32: J. Singh (Vancouver, British Columbia, Canada), December 14, 2011, 2:46 PM.

I'll have to agree with P.Kaur on this one. What a sad state of affairs, when our goal is casual relationships rather than finding one true companion, with whom we can walk on the path of truth. The goal of marriage in Sikhi is to become one light in two bodies - if your goal is dating, attracting women for casual relationships, having a girlfriend, etc. then you have lost the plot. The author of this article references the Khalsa, but even if the "Punj Pyare" were born and raised in the U.S.A., they wouldn't have girlfriends. There's nothing wrong with dating to find a marriage partner, but having a sexual relationship before marriage is far from the principles of the Khalsa.

33: Veeran Kaur (Hamilton, Ontario, Canada), December 14, 2011, 3:31 PM.

Re Aman (#30): It appears that you're intent on finding every negativity you can in life and are not going to let any facts come in your way. Sardars in the earlier generations had it easy? Are you kidding? The only reason we are enjoying the free air of the countries in the diaspora as full-fledged first-class citizens, while being full-fledged Sikhs, is solely because of the hurdles faced and overcome, at great personal sacrifice, by our elders and forefathers who have preceded us in recent decades, including the 1980s, all the way back to the early 1900s. The twist you've given to the facts is the first I have come across, I must say. It's creative ... but has no connection with reality. Look around you: there is no earthly reason why any Sikh, male or female, cannot handle the normal slings and arrows of life today, a fair share of which come in any and every person's way everywhere in this world. More so now than ever in our 550 year old history, never has it been so easy to be a Sikh ... but, maybe, therein lies the rub!

34: Charanpreet Singh (Baltimore, U.S.A.), December 14, 2011, 3:45 PM.

@ J.Singh #32: "There's nothing wrong with dating to find a marriage partner, but having a sexual relationship before marriage is far from the principles of the Khalsa." Wonderful comment that actually attacks the issue of why a Sikh would date and how it's different from 100% western thought!

35: Rosalia (Baltimore, Maryland, U.S.A.), December 14, 2011, 5:07 PM.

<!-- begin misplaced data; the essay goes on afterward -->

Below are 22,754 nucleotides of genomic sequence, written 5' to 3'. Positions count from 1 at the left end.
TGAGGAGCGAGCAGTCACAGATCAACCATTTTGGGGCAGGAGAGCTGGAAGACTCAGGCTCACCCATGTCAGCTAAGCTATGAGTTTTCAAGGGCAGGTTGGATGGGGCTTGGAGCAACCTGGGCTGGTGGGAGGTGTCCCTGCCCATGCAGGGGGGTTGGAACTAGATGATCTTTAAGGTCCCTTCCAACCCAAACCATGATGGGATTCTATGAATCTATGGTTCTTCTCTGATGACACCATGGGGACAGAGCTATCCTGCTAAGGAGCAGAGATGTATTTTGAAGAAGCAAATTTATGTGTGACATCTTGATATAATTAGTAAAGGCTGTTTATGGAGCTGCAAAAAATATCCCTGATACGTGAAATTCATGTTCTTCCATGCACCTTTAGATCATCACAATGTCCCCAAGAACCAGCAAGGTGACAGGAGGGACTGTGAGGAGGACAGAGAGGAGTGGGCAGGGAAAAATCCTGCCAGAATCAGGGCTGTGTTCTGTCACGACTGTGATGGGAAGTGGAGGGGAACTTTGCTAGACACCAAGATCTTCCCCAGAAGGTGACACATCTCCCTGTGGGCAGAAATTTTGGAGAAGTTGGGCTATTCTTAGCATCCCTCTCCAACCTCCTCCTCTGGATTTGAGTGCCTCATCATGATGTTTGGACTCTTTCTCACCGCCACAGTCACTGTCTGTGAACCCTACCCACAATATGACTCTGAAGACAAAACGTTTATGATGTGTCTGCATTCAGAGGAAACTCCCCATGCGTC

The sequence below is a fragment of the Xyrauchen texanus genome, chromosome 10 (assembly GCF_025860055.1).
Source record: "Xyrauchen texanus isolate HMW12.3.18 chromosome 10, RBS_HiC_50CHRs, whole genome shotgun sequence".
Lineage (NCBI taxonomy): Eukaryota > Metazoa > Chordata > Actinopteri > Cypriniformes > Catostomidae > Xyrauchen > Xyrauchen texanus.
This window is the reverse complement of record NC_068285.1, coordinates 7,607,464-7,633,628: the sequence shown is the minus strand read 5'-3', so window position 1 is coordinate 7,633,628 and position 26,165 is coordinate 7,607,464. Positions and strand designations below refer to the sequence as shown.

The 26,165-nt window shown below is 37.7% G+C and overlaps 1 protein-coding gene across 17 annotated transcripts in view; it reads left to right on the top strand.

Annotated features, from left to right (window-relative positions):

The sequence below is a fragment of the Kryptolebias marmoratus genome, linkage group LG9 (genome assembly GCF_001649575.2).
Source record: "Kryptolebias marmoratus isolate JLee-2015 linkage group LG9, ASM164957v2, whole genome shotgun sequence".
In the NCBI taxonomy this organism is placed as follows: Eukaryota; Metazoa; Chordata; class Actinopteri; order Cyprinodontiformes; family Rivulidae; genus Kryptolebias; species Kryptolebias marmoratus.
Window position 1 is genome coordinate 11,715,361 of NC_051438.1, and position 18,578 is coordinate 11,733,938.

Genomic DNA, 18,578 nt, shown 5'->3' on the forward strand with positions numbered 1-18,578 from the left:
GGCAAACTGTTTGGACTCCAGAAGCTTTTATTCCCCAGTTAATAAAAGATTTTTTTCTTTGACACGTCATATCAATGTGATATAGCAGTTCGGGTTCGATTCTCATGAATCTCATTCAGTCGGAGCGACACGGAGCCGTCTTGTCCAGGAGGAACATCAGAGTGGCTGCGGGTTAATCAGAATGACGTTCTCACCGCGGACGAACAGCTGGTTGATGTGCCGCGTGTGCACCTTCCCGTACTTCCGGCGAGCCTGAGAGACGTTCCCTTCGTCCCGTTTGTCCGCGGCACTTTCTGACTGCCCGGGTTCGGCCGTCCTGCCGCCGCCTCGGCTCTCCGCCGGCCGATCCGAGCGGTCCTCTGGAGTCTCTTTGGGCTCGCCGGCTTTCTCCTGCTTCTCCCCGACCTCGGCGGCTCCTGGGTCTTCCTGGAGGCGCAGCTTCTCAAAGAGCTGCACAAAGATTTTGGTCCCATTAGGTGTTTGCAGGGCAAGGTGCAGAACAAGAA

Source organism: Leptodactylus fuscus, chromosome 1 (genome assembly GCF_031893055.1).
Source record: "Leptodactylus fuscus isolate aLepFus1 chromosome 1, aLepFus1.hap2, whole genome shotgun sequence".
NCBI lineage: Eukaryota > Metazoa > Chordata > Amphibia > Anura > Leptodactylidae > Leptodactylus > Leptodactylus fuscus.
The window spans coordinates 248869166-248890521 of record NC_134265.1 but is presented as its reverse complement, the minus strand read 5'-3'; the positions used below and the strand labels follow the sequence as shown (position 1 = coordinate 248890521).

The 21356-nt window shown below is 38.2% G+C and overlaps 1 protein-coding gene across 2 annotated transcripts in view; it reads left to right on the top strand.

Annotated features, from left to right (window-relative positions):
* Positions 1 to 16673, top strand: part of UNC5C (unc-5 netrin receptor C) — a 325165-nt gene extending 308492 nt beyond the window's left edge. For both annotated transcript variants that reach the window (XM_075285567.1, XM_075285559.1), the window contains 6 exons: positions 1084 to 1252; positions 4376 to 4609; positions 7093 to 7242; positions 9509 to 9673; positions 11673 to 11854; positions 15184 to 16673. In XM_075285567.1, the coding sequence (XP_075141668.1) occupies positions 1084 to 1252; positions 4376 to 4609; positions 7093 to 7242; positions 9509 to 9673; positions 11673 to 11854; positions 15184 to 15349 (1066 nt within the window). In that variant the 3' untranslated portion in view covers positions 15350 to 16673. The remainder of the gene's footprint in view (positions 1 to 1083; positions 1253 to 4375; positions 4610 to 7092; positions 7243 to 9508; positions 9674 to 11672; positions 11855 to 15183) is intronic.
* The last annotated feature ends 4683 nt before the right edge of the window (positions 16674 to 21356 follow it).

What a wonderful, thoughtful, well-crafted and mature article! Bravo! I'm not Sikh, nor Indian, but I as a woman, I can say that it is not facial hair or turbans or lack thereof that impresses the opposite gender. It's self confidence, self-respect, personality, sense of humor, and all kinds of other things that factor into attraction. Ever notice how even the most unattractive comedians always have a plethora of suitors? Western teens of both genders suffer the same angst as described by turban-wearing boys in the article when they stand on the threshold of dating. Girls somehow come to believe that they are not thin, blond, cool or popular enough. Boys fear they aren't buff, athletic, or cool enough or they wrongheadedly think that girls want "bad" boys. For some unknown reason, both genders misguidedly think if they are too smart, they won't find a boy or girlfriend. Dating is a way of interviewing others to learn if they are suitable, tolerable, if they fit in your family. The general rule of thumb is that one should know by date #3 if one wants to invest any more time in that person. The story about the English woman who tested her fiancee got it right. What is important is how strongly one can stand up for him or herself, because neither male nor female want to pair themselves with another who lacks the courage of his or her beliefs and who can't take a stand. If someone cannot stand for what he or she believes in, that person won't be able to stand up for their mates. Dating is rough at any age. The same insecurities tend to rear their ugly heads for adults who find themselves back in the dating world as it is for teens. But being married to the wrong person is worse, Dante's 9th ring of hell, whether the marriage came about via an arrangement or from failing to get to know the other person well enough before tying the knot. To young Sardars and Sardarnis, the best and most powerful way to be, always - whether dating for the first time or in a serious relationship - is be yourself. That means getting past the fear of loss if the person you are with does not respect who you are or begins engaging in behaviors you find offensive or opposite of what you find acceptable. The person who is right is that person who is proud to stand with you as you are - good qualities and not so good qualities for no one is perfect - and who knows you at your best and worst and who stands stalwart next to you anyway.